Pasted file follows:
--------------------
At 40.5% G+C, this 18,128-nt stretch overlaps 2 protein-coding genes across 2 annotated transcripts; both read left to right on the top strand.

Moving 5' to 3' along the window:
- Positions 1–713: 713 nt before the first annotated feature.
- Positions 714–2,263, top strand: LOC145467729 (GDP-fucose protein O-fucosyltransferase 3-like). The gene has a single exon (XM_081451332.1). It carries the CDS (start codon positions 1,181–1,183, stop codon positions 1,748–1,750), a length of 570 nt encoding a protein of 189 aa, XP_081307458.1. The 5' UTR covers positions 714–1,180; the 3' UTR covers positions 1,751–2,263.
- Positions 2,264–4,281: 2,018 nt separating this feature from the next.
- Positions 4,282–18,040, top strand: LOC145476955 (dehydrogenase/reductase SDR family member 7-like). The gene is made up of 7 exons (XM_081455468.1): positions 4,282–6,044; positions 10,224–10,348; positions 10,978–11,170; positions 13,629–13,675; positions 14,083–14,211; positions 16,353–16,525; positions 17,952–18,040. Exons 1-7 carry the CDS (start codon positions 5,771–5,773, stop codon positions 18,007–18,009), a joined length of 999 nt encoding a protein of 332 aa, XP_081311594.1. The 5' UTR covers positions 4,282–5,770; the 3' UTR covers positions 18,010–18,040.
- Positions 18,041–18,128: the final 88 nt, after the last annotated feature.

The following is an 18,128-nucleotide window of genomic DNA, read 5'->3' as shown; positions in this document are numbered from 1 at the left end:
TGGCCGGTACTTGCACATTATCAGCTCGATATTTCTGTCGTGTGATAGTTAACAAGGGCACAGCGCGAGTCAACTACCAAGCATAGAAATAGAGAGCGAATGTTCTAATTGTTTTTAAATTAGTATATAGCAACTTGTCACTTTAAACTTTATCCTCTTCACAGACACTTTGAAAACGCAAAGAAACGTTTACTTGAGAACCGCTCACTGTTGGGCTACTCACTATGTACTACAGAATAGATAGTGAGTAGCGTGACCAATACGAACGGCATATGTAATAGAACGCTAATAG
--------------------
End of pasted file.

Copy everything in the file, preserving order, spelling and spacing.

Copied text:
At 40.5% G+C, this 18,128-nt stretch overlaps 2 protein-coding genes across 2 annotated transcripts; both read left to right on the top strand.

Moving 5' to 3' along the window:
- Positions 1–713: 713 nt before the first annotated feature.
- Positions 714–2,263, top strand: LOC145467729 (GDP-fucose protein O-fucosyltransferase 3-like). The gene has a single exon (XM_081451332.1). It carries the CDS (start codon positions 1,181–1,183, stop codon positions 1,748–1,750), a length of 570 nt encoding a protein of 189 aa, XP_081307458.1. The 5' UTR covers positions 714–1,180; the 3' UTR covers positions 1,751–2,263.
- Positions 2,264–4,281: 2,018 nt separating this feature from the next.
- Positions 4,282–18,040, top strand: LOC145476955 (dehydrogenase/reductase SDR family member 7-like). The gene is made up of 7 exons (XM_081455468.1): positions 4,282–6,044; positions 10,224–10,348; positions 10,978–11,170; positions 13,629–13,675; positions 14,083–14,211; positions 16,353–16,525; positions 17,952–18,040. Exons 1-7 carry the CDS (start codon positions 5,771–5,773, stop codon positions 18,007–18,009), a joined length of 999 nt encoding a protein of 332 aa, XP_081311594.1. The 5' UTR covers positions 4,282–5,770; the 3' UTR covers positions 18,010–18,040.
- Positions 18,041–18,128: the final 88 nt, after the last annotated feature.

The following is an 18,128-nucleotide window of genomic DNA, read 5'->3' as shown; positions in this document are numbered from 1 at the left end:
TGGCCGGTACTTGCACATTATCAGCTCGATATTTCTGTCGTGTGATAGTTAACAAGGGCACAGCGCGAGTCAACTACCAAGCATAGAAATAGAGAGCGAATGTTCTAATTGTTTTTAAATTAGTATATAGCAACTTGTCACTTTAAACTTTATCCTCTTCACAGACACTTTGAAAACGCAAAGAAACGTTTACTTGAGAACCGCTCACTGTTGGGCTACTCACTATGTACTACAGAATAGATAGTGAGTAGCGTGACCAATACGAACGGCATATGTAATAGAACGCTAATAG